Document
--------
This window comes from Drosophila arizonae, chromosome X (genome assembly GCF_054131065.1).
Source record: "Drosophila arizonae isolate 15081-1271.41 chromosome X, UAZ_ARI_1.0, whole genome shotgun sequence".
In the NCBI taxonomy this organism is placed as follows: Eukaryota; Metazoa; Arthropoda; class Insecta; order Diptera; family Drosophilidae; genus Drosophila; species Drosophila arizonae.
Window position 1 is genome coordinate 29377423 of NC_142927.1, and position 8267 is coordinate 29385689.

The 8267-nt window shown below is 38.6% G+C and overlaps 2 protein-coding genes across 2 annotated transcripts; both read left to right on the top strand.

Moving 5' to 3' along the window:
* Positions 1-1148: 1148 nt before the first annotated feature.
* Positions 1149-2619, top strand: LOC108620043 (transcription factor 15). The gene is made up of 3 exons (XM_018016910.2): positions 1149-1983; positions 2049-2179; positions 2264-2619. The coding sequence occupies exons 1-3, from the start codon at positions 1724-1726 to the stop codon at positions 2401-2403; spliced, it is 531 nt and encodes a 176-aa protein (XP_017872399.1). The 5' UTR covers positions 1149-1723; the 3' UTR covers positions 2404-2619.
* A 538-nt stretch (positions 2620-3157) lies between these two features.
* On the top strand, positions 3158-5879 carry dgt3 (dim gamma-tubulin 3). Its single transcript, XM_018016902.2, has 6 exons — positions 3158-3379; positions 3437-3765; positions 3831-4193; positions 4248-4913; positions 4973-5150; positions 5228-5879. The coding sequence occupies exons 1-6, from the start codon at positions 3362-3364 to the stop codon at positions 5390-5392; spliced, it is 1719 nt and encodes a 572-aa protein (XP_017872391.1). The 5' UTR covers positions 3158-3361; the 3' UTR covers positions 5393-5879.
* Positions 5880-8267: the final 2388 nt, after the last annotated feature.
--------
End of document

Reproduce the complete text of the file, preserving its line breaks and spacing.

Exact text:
This window comes from Drosophila arizonae, chromosome X (genome assembly GCF_054131065.1).
Source record: "Drosophila arizonae isolate 15081-1271.41 chromosome X, UAZ_ARI_1.0, whole genome shotgun sequence".
In the NCBI taxonomy this organism is placed as follows: Eukaryota; Metazoa; Arthropoda; class Insecta; order Diptera; family Drosophilidae; genus Drosophila; species Drosophila arizonae.
Window position 1 is genome coordinate 29377423 of NC_142927.1, and position 8267 is coordinate 29385689.

The 8267-nt window shown below is 38.6% G+C and overlaps 2 protein-coding genes across 2 annotated transcripts; both read left to right on the top strand.

Moving 5' to 3' along the window:
* Positions 1-1148: 1148 nt before the first annotated feature.
* Positions 1149-2619, top strand: LOC108620043 (transcription factor 15). The gene is made up of 3 exons (XM_018016910.2): positions 1149-1983; positions 2049-2179; positions 2264-2619. The coding sequence occupies exons 1-3, from the start codon at positions 1724-1726 to the stop codon at positions 2401-2403; spliced, it is 531 nt and encodes a 176-aa protein (XP_017872399.1). The 5' UTR covers positions 1149-1723; the 3' UTR covers positions 2404-2619.
* A 538-nt stretch (positions 2620-3157) lies between these two features.
* On the top strand, positions 3158-5879 carry dgt3 (dim gamma-tubulin 3). Its single transcript, XM_018016902.2, has 6 exons — positions 3158-3379; positions 3437-3765; positions 3831-4193; positions 4248-4913; positions 4973-5150; positions 5228-5879. The coding sequence occupies exons 1-6, from the start codon at positions 3362-3364 to the stop codon at positions 5390-5392; spliced, it is 1719 nt and encodes a 572-aa protein (XP_017872391.1). The 5' UTR covers positions 3158-3361; the 3' UTR covers positions 5393-5879.
* Positions 5880-8267: the final 2388 nt, after the last annotated feature.